It was under the guidance of Anne Boleyn (to her detriment) that the Knights of Brunch allowed men into the secret society. Brunch was served daily with the center of the meal being Anne’s famous Morning Courage. Present at the daily brunch (held at 9am before Henry’s 10am required coitus) were Mark Smeaton, a Flemish musician working for Anne, and William Brereton, who worked as a wiper in the King’s Privy Chamber. The consumption of alcohol and the presence of men at the secretive meetings of the Knights of Brunch created much jealousy on the part of the King. The result was the King charging Anne with infidelity and having her head chopped off. The Knights of Brunch would disappear for another 400 years.
We can thank Eleanor Roosevelt for reviving the Knights of Brunch and bringing the modern brunch that we all know and love to the United States. It is still a mystery as to how Mrs. Roosevelt came to possess the book originally prepared by Catherine over 800 years prior but upon entering the White House Mrs. Roosevelt made good use of it. In the 1930s, Mrs. Roosevelt signed a contract with Woman’s Home Companion providing a monthly column in which she answered mail. In these articles Mrs. Roosevelt borrowed heavily from Catherine’s Knights of Brunch offering suggestions on the best time of day to consume alcohol and even adding her own suggestions.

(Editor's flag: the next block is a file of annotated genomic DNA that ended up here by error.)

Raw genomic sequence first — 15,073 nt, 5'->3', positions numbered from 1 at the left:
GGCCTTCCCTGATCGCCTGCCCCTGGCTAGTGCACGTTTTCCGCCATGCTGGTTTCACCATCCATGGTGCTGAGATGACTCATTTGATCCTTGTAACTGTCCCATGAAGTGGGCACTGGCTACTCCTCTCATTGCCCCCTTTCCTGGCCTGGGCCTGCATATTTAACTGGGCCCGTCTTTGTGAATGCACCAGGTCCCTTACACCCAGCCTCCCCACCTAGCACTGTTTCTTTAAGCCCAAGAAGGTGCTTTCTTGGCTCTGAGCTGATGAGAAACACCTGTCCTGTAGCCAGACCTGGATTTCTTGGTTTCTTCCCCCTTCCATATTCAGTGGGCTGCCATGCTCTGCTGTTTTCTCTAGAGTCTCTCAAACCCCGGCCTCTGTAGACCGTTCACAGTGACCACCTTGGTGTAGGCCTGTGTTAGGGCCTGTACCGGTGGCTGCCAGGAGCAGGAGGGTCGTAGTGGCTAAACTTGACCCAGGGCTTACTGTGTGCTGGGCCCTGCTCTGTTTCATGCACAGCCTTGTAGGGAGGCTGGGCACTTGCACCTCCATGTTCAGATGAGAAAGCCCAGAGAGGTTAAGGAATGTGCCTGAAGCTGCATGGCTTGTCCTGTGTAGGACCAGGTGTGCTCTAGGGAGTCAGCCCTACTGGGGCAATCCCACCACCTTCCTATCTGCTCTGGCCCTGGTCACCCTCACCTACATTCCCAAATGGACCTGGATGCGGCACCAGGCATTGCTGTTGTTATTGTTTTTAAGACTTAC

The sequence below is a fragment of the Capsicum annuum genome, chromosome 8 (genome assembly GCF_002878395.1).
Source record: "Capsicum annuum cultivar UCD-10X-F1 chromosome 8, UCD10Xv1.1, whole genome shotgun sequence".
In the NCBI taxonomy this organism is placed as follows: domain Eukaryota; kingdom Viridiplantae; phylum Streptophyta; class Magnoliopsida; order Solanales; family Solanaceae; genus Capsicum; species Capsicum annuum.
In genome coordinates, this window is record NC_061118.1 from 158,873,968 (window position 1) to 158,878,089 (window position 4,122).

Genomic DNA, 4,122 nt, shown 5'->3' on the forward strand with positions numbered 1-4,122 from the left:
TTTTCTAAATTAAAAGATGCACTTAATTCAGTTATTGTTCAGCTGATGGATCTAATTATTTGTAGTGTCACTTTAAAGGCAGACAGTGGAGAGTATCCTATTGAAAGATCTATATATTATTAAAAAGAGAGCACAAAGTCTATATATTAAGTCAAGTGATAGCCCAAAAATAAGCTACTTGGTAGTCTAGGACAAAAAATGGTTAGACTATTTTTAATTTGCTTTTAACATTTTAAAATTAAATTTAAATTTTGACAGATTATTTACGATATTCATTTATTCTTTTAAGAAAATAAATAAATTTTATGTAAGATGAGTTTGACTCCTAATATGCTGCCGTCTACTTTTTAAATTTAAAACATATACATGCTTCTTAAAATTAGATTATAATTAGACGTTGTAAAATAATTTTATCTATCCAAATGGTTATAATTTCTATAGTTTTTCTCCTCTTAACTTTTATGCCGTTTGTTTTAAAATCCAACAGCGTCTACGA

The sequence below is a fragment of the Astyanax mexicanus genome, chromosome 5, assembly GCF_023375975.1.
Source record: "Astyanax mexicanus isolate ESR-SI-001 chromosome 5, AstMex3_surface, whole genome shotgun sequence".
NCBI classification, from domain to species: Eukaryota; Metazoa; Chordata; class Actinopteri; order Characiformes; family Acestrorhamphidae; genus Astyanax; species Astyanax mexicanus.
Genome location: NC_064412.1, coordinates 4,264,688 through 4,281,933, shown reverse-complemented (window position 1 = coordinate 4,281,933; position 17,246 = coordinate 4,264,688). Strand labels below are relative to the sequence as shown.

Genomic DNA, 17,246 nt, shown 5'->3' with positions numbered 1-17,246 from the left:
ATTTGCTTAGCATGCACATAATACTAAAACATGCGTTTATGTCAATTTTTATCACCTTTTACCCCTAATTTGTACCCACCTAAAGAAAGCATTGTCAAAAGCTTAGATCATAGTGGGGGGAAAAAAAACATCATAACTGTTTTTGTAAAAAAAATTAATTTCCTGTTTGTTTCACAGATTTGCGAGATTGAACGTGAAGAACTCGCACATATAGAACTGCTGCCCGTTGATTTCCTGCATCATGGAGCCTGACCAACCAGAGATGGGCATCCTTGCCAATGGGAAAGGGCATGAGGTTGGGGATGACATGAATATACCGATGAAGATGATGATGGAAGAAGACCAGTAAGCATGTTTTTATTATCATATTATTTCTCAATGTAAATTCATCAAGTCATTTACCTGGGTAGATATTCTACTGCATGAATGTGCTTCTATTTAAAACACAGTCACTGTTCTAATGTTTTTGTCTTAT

Seeing as President Roosevelt spent most his time away from Mrs. Roosevelt (often with various mistresses), Mrs. Roosevelt had ample time to host her weekly brunch with her closest friends, acquaintances, and business partners. It was at these brunches that Mrs. Roosevelt met Marian Anderson and helped her perform in Washington D.C. when the black singer was denied use of Constitution Hall. Over Mrs. Roosevelt’s beverage of her own creation, the Tomato Dandy, she worked closely with Lorena Hickok to create the plans for Arthurdale, West Virginia. And even though Arthurdale turned out as a failed experiment, the Tomato Dandy continues to be served at everyone’s brunch table under its new name, the Bloody Mary.
Thanks to these brave women, people like you and me can enjoy a Bloody Mary, and Mimosa, or even a tall frothy mug of beer with breakfast. All we have to do is call it brunch.
Tune in next week for part 2 of this post where we, in fact, make brunch.
P.S. All history reported in this post is 100% accurate which means I made it all up.